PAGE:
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Consumers losing faith as bills begin to bite

Consumer confidence in Australia’s energy system has suffered its steepest decline since measurement began in 2016, as Australians respond to rising energy prices.  

The latest ‘Pulse’ survey from Energy Consumers Australia reveals confidence levels in the system and perceptions around the value for money of electricity and gas have plummeted during the month of August. 

Energy Consumers Australia instituted three-monthly ‘Pulse’ surveys as extensions of its twice-yearly Energy Consumer Sentiment Survey — the nation’s leading indicator of what Australians think and feel about energy issues and the energy system. 

The monthly surveys were commissioned after events including significant retail price rises for electricity and gas. 

“These results show the collapse in consumer confidence we saw in June was not a blip but a serious and ongoing concern,” Energy Consumers Australia Chief Executive Officer Lynne Gallagher said. 

The survey shows sentiment fell sharply in June, amid rolling media reports of an ‘energy crisis’. It stabilised and even rebounded slightly in July as the issue receded slightly from daily headlines and consumers waited to see the hip-pocket impact of rising prices. 

‘’Now we have seen confidence start to freefall again,” Ms Gallagher said.  

“In the past month many Australians will have either received a bill from their electricity or gas retailer or an advice notice telling them how much their bill is likely to rise.  

“Consumer concern has moved from something that is abstract to something that is extremely real and is based on actual increases to actual bills.” 

The survey, released today, shows: 

  • Confidence that the market is working in the long-term interests of consumers decreased from 44% in July to 37% in August.  
  • Positive perception around the value for money of electricity fell from 62% in July to 53% in August 
  • Positive perception around the value for money of gas fell from 66% in July to 57% in August 

“These results are truly alarming,” Ms Gallagher said.  

“Confidence that the market is delivering for consumers has dropped 9% since June of last year and is at its lowest level since 2020. 

“During the past month, we have seen a number of strong actions from Energy Ministers, directed at achieving a fast and orderly transition towards 100% renewables in our system. 

“While Australians support the pace of change, they cannot see how the actions taken so far are going to help them with the very real concerns they have about the size of their energy bills right now, and into the future”. 

Rising prices are not only causing concern among consumers, they are also driving increased confusion and uncertainty, according to the survey.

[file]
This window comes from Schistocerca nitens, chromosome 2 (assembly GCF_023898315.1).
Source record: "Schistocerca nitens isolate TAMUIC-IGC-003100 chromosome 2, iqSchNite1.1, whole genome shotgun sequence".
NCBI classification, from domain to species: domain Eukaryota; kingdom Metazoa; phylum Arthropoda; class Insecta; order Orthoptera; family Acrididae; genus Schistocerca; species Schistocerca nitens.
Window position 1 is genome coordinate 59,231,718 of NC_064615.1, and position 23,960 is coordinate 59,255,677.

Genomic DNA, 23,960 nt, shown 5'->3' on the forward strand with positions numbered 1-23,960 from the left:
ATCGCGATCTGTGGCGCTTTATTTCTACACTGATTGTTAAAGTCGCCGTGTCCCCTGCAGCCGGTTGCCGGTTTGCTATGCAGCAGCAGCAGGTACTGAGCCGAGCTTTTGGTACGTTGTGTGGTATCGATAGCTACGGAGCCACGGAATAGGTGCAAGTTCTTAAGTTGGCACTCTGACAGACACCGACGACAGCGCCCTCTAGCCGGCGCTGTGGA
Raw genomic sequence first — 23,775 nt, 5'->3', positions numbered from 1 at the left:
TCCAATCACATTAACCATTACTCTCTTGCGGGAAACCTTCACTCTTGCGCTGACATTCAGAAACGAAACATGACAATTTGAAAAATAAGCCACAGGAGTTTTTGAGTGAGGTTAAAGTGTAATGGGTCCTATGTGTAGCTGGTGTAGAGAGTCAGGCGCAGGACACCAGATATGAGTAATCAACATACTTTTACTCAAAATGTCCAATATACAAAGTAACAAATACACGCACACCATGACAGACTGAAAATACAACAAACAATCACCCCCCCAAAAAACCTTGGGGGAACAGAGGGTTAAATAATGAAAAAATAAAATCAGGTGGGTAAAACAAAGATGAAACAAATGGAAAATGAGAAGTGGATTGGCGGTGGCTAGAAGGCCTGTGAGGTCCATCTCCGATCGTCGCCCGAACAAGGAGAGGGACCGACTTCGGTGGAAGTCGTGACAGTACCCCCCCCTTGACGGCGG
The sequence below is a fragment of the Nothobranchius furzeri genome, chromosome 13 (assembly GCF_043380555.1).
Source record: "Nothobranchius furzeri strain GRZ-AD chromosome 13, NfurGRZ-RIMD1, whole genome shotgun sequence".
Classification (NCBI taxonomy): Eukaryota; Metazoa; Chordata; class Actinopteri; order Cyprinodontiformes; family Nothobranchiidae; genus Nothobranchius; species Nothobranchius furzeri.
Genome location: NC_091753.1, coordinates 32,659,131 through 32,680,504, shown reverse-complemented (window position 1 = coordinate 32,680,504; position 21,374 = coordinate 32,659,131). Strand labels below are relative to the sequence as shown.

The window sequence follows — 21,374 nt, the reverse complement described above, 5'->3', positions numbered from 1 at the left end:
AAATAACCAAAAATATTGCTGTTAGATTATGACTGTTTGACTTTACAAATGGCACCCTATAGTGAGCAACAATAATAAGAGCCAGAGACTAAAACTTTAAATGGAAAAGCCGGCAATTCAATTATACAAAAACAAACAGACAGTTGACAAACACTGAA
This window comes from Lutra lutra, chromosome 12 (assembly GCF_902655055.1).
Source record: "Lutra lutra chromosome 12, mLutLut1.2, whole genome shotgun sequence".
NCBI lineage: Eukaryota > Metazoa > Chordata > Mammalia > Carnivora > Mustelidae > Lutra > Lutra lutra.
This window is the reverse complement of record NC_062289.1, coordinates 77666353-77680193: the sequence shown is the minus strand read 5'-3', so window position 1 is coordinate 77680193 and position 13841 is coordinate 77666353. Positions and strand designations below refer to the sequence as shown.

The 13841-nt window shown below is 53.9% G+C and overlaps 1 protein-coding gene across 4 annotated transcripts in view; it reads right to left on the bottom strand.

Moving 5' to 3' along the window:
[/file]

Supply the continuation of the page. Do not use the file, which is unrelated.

Confidence that consumers have access to the information they need to make decisions about their energy services has dropped from 57% in July to 51% in August, the lowest this measure has been since 2018. 

Ms Gallagher said there was a strong need for both direct financial assistance and better information and tools to help consumers navigate what is clearly an affordability crisis. 

“The factors driving high prices are going to be in play for the foreseeable future but just because prices stay high doesn’t mean bills have to,” she said. 

‘’The best way to deliver lower bills is to provide practical assistance so that Australians can use energy smarter and more efficiently without impacting their quality of life.”  

Ms Gallagher said assistance should include financial incentives to help all Australians make their homes more energy efficient as well as support with making the switch from gas powered appliances to electrical ones.  

She said consumers also needed greater access to credible information from trusted sources to assist them in making energy-saving changes to their homes and businesses that can help reduce bills while ensuring they remain comfortable. 

“These are urgent needs and they aren’t being met with the same focus on targets and measures at the moment that we see in the National Energy Transformation Partnership,” she said.  

“We don’t see consumer confidence in the system rebounding until consumers can see practical action in these areas and that should be a concern for all decision makers across the energy system and in government.”  

The August Pulse survey will be the last of its kind. The energy Consumer Sentiment Survey will now revert to reporting twice each year, with the next full ECSS report due in December. 

Full details of the Pulse survey and all previous ECSS reports can be found below

About Energy Consumers Australia

Energy Consumers Australia is the independent, national voice for residential and small business energy consumers. We enable residential and small business energy consumers to have their voices heard by the sector by working with other consumer groups to gather evidence-based research with a national perspective, distil it to key viewpoints, and feed it back to the market to influence outcomes.

Media Contact: Dan Silkstone, 0414622762

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